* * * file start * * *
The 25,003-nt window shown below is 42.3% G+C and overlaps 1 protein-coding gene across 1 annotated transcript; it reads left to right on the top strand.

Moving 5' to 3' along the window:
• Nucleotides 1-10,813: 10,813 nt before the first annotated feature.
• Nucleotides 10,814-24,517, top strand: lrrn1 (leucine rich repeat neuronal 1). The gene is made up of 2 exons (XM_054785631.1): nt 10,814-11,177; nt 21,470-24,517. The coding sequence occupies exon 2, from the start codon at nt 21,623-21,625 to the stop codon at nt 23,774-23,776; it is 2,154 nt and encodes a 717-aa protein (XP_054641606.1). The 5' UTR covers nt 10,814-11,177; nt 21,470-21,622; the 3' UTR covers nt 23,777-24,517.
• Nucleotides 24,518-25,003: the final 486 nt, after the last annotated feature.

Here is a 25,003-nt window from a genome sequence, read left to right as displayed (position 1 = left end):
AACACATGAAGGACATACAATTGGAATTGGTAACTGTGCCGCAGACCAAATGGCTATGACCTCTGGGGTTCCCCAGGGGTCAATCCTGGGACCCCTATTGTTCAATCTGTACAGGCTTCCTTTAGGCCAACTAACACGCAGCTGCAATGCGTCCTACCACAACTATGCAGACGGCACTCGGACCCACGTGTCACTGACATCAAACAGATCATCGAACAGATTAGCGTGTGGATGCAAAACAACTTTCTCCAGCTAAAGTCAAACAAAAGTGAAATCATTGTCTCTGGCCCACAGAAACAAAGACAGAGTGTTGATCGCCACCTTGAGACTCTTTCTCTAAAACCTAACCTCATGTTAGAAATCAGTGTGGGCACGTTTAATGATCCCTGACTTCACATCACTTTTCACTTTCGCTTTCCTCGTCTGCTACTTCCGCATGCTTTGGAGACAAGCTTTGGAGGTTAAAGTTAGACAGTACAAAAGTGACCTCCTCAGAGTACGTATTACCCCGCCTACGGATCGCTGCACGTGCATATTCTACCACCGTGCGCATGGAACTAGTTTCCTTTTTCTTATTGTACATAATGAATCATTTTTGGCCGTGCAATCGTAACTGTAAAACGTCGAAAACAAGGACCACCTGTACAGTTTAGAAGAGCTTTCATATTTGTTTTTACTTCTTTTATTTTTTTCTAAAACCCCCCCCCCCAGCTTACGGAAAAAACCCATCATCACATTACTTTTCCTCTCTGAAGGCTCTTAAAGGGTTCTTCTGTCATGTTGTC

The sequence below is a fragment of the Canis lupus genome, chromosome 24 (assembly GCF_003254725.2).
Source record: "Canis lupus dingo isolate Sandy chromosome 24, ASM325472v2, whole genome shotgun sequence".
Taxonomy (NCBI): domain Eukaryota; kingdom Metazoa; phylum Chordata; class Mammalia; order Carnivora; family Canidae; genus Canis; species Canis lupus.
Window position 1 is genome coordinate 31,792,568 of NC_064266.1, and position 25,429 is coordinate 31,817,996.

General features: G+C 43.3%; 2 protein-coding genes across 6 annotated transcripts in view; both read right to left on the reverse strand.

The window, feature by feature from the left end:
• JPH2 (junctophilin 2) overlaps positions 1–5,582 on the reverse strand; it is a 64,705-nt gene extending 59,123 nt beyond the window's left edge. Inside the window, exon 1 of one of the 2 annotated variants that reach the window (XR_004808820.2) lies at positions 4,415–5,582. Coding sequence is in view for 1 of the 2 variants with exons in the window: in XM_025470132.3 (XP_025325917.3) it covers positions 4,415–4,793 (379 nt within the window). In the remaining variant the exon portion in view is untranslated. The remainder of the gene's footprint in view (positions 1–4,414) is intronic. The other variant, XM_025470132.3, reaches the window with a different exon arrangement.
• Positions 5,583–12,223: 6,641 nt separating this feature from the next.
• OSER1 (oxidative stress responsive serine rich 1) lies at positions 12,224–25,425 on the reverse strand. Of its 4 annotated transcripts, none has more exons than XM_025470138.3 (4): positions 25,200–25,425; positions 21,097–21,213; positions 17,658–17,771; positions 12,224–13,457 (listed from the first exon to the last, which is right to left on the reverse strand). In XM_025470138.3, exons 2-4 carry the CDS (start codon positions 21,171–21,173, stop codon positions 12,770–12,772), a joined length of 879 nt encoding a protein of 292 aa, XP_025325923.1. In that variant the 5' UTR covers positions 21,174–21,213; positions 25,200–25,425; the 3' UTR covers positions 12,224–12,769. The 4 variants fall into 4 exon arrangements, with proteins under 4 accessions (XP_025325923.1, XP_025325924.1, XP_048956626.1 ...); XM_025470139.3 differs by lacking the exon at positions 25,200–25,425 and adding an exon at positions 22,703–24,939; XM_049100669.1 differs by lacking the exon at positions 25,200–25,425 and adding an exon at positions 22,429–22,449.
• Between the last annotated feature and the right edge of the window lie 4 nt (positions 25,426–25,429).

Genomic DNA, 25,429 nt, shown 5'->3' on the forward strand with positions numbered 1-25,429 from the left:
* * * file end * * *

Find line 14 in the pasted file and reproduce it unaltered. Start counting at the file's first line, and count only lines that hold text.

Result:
• JPH2 (junctophilin 2) overlaps positions 1–5,582 on the reverse strand; it is a 64,705-nt gene extending 59,123 nt beyond the window's left edge. Inside the window, exon 1 of one of the 2 annotated variants that reach the window (XR_004808820.2) lies at positions 4,415–5,582. Coding sequence is in view for 1 of the 2 variants with exons in the window: in XM_025470132.3 (XP_025325917.3) it covers positions 4,415–4,793 (379 nt within the window). In the remaining variant the exon portion in view is untranslated. The remainder of the gene's footprint in view (positions 1–4,414) is intronic. The other variant, XM_025470132.3, reaches the window with a different exon arrangement.